As we know that Australia as an example of a westernized society, since the 1970s the rates of obesity in reproductive-age men has nearly tripled. This obesity is coincident with an increase in male infertility as evidenced by the increase in couples seeking artificial reproductive technologies (ART) especially intracytoplasmic sperm injection (ICSI). Now there is increasing awareness that male obesity should reduce in order to enjoy parenthood.
In the last 30 years, male infertility has tripled. There is now emerging evidence that male obesity gives negative impacts on male reproductive potential. It’s not only reducing quality of sperm but in particular altering the physical and molecular structure of germ cells in the testes and ultimately mature sperm. Recent data has shown that male obesity also impairs offspring metabolic and reproductive health suggesting that paternal health cues are transmitted to the next generation with the mediator mostly likely occurring via the sperm. Now the more interesting thing is that molecular profile of germ cells in the testes and sperm from obese males is altered with changes to epigenetic modifiers. Fifty per cent infertility belongs to the male in a couple, yet very little research has been done in the area, says University of Adelaide researcher Dr Jared Campbell.
How Obesity effects The DNA In the sperm?
Research shows it is not the amount of semen or its motility that causes fertility problems in obese males. according to research there is no quantity of semen or its motility that causes fertility problems in obese males. Dr Jared Campbell says, there were no statistical differences in these measures between normal weight and obese men. “We found the poor quality of the DNA in the sperm of obese men and the mitochondria (the power houses of cells) is inactive in the sperm of obese men,” he said. Some other research shows higher quantity of metabolic waste products in obese male that causes this problem in the sperm. Dr Jared Campbell said men don’t know, they can be the solution to the problem. According to him, infertile couples don’t realize that they can allow their dream come true by making men some lifestyle changes. He says, there has been a worldwide reduction in sperm quality but it can be reverse if men will do some hard work to maintain their healthy weight.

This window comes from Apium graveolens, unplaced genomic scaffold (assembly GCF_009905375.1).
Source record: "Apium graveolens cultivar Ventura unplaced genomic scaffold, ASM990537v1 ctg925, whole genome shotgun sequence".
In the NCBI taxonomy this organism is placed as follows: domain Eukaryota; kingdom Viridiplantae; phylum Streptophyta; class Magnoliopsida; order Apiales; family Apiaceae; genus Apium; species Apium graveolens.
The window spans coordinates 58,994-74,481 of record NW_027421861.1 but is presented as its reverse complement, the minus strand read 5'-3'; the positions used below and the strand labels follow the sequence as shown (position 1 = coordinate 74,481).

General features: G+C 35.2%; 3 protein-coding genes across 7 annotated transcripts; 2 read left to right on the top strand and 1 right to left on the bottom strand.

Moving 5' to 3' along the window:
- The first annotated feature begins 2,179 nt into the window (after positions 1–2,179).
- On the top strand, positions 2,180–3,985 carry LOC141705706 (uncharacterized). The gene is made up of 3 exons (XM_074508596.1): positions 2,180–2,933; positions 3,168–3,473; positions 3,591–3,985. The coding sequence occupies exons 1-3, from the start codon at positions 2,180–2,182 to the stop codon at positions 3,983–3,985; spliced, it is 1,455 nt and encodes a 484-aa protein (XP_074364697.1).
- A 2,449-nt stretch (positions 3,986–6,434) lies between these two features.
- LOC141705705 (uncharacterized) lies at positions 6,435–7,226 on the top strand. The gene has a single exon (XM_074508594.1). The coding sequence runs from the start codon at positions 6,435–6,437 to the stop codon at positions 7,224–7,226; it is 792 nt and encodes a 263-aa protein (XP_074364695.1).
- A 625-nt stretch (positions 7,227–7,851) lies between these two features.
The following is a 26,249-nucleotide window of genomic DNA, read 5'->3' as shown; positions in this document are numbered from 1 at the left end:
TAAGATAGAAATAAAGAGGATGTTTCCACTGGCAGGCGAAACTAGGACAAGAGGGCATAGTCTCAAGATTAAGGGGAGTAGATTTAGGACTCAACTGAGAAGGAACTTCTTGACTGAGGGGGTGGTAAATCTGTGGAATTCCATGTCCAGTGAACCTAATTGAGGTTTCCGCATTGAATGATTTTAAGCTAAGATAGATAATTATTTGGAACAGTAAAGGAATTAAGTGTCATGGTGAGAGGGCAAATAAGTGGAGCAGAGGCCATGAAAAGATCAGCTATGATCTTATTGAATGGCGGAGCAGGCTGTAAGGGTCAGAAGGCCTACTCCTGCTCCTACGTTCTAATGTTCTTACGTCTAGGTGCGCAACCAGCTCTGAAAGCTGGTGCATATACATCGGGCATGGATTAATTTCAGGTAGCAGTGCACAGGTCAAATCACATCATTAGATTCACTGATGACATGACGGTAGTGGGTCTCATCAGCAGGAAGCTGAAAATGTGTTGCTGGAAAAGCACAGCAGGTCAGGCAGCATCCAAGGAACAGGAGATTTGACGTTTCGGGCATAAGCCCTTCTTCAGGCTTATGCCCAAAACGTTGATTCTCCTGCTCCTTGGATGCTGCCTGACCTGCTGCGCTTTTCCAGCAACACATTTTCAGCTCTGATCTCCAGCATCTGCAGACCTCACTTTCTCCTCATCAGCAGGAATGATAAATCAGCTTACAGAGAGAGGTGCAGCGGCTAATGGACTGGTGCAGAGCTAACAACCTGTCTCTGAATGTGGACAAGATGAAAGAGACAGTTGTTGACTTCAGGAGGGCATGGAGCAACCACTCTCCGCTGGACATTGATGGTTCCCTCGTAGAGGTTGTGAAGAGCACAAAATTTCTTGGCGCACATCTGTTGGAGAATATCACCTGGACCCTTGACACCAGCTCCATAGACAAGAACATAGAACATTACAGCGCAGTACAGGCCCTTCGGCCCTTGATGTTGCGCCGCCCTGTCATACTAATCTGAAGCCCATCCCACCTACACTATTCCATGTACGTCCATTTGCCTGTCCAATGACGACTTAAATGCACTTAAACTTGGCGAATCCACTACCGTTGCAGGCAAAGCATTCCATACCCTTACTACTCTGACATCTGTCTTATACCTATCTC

How Healthy Body is Necessary To Get Pregnant?
Dr Michelle Lane, from the University of Adelaide’s Robinson Research Institute, says both men and women are responsible to start their family and both male and female should be a healthy weight before trying to conceive a child.
Dr Lane says men often get let off the hook when it comes to infertility, with women feeling at fault, but this review clearly demonstrates the importance of men’s health in reproduction and pregnancy,”.
Being overweight, especially significantly so, can affect a man’s fertility. So if you are an overweight man and planning to have a baby in the next year or within few years, you might want to act now to lose weight. Start a healthy eating habit and exercise plan now to increase the odds of your partner (or surrogate) getting pregnant and having a healthy baby.
This review was published in the journal Reproductive Biomedicine Online.